The film, His Truth is Marching On–an excerpt from the lyrics of the popular Civil War era song John Brown’s Body–is a well-researched and skillful blend of history, music, and commentary that reexamines an historical figure. Changing renditions of the song through a musical timeline of genres leading to hip hop, weave American musical history with civil rights history to illustrate the historical and contemporary importance of Torrington’s John Brown.
It explores the significance of white allies and interracial collaboration in advocacy for equality, and social and cultural reform. Producing and premiering the film in Brown’s hometown of Torrington, connected national, state, and local history, placing a Connecticut community within the broader sweep of history.
Community Voices: Digitizing 50 Years of Oral Histories
The Oral History Collection is the heart of the Society’s community-based archive. This project digitized 820 recordings representing 50 years of collecting–mostly on magnetic cassette tapes at risk of deterioration–along with existing transcripts and photographs and uploaded them to the Connecticut Digital Archive/CTDA for long-term preservation and public access.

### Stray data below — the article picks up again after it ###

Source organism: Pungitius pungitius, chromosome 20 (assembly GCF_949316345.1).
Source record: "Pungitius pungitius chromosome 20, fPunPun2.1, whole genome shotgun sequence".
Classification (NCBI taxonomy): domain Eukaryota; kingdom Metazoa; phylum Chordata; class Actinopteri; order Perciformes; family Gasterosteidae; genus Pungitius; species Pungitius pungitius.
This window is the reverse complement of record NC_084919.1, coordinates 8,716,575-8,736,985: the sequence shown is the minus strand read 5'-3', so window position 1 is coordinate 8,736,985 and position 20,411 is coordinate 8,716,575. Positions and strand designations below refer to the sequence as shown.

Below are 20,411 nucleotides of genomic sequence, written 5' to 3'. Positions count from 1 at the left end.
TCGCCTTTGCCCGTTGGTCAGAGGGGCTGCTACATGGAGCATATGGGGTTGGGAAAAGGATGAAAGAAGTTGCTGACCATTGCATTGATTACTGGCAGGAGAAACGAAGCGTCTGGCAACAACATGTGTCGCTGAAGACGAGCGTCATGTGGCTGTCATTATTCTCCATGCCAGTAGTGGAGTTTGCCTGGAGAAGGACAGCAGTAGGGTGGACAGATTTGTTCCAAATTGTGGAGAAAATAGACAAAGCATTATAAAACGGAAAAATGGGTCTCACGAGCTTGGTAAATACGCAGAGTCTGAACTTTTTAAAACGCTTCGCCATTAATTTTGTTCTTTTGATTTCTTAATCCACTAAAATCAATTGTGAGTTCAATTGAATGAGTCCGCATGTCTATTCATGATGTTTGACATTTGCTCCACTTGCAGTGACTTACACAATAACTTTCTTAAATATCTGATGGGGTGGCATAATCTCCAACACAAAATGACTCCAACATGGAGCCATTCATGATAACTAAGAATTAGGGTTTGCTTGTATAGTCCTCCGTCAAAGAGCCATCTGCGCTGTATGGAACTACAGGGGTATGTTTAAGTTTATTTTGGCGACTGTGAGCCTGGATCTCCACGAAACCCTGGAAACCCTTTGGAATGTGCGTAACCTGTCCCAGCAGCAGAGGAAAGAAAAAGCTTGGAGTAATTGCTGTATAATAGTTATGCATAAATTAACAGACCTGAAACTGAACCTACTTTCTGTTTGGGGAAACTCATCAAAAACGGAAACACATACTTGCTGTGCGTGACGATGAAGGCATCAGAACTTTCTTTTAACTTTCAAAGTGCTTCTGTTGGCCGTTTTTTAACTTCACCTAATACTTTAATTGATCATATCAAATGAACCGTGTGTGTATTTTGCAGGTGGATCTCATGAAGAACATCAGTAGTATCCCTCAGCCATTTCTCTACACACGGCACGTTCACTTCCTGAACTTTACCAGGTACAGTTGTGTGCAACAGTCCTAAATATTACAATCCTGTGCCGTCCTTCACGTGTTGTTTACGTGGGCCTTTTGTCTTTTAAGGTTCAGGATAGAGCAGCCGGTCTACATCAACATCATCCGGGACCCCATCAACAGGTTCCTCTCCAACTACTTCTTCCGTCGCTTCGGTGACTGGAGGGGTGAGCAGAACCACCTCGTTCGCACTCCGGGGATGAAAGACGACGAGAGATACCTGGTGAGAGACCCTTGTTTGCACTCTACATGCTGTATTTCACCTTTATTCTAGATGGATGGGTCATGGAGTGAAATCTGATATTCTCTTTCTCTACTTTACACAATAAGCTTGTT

Using the digital files, new technology was piloted for enhanced accessibility to these recordings, complete with searchable and interactive transcripts to place researchers directly to points of interest within the recordings. This project addressed pivotal and urgent needs for digitization and accessibility, and established an innovative and exemplary model for other organizations undertaking digitization of their oral history collections.
Memento Mori - Remember Death
This book illustrates the lives of 22 individuals buried in Farmington’s ancient burying ground known as Memento Mori Cemetery for the words on the entrance gate. What started out with the Wednesday Research Group of volunteers grew to become a community project. Thoroughly researched, well-written and documented, and accompanied by photographs of the gravestones and related objects in the Stanley-Whitman House’s collection, the author’s critical eye for historical integrity and detail brings new information to light and debunks myths; thus, telling a more complete story of Farmington through the lives of those interred from 1620 to 1845. Memento Mori offers a detailed glimpse into the history of Farmington across three centuries and demonstrates how headstones with brief epitaphs can reveal many stories.